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New legislation permits “Video Wills” during Covid-19

New legislation permits “Video Wills” during Covid-19

By: Lisa Morgan

Tags: Wills, Wills And Probate, Private Client

You may have read our blog about making or changing your Will under lockdown, which addressed some of the most common queries raised -if you haven’t you can find it here.  At that time of reporting, witnessing a Will by using video-conferencing such as Zoom, Skype, Facetime was not permitted. However, on 25 July 2020, the government changed that position and announced that it will be bringing in temporary legislation to allow Wills to be witnessed over video-link.

Current law on making new Wills

You may be aware that the formalities for a legally valid Will can be found at section 9 of the Wills Act 1837.  In short, no Will is valid unless the following requirements are met. These are:

  1. The Will is in writing; and
  2. Signed by you (the Will maker) in the physical presence of two witnesses (who should be independent and aged 18 and over); and
  3. The Will is signed by your two witnesses, in your presence

While the new legislation does not alter the above requirements of the current law, it has reshaped the meaning of ‘presence’. This means that when the signing of the Will is witnessed ‘in the presence of’ two witnesses now includes those witnessing remotely by a video-link. Until now, the presence of the person signing the Will in the physical presence of two independent witnesses was an absolute must for the Will to be legally binding.

….so what has changed?

The new legislation will be introduced in September to permit Wills to be witnessed remotely by using video conferencing in England and Wales and this will apply to Wills made since 31 January 2020 and for the next two years until 31 January 2022. The witnessing should be recorded, and the recording retained to assist a court in the event of the Will being challenged.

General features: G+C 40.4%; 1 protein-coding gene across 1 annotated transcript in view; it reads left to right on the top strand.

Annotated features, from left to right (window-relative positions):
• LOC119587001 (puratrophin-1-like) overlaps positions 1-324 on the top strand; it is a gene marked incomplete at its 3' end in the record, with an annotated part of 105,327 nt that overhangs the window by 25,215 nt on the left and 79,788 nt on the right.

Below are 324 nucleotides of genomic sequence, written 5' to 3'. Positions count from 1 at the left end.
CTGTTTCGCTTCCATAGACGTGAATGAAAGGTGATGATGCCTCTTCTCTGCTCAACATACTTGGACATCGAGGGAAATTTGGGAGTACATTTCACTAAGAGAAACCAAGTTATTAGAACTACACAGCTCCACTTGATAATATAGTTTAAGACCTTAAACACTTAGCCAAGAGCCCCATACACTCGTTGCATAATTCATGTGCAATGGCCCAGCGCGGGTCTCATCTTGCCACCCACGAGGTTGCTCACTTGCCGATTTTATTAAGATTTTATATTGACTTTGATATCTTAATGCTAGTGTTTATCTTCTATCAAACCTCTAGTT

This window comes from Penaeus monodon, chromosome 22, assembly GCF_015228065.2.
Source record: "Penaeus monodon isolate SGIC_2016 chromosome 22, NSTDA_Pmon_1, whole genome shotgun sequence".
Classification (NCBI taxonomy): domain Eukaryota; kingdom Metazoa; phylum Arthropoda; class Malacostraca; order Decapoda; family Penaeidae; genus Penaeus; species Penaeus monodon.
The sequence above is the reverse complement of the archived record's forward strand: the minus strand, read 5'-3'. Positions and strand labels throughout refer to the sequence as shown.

It is worthy of note that when witnessing the signatures, the person making the Will and their two witnesses each have a clear line of sight of the writing of the signature and cannot witness pre-recorded videos. Electronic signatures are not permitted due to risks of undue influence and fraud.

The new guidance published by the government can be found here, and usefully sets out a five-stage process of signing and witnessing the Will by video-link – this can be found here. In short, once the person making the Will has signed it ensuring that the witnesses can see them signing by video-link, the will-maker then must post the Will to their witnesses for their signature. Ideally the Will should be sent to the witnesses within 24 hours. The two witnesses must then sign the said Will themselves during a video conference with the person making the Will present. If the witnesses are not together, they will need to watch each other sign via a three-way video-link with the person making the Will present.

It is fair to say that, whilst the new legislation has been praised in bringing the current law into the digital world, it is not without its problems and risks including but not limited to:

  • the Will may get lost in the post;
  • the person making the Will could die during the process of the two witnesses signing the said Will;
  • there may be issues around the person’s mental capacity to make a Will in the first place and the risk of abuse of a vulnerable adult including undue influence and fraudulent alterations;
  • the video recording may be of poor quality and may not be able to be used by a court causing greater uncertainty about whether the Will was signed and witnessed properly.

It is more important than ever to ensure that your Will is prepared with the help of a qualified solicitor. We at FDC Law will assess each client request on a case by case basis. However, in accordance with the government guidance, such witnessing of Wills by video-link should be used as a last resort where other solutions are not possible. If you have any queries please do get in touch with the Private Client team here.




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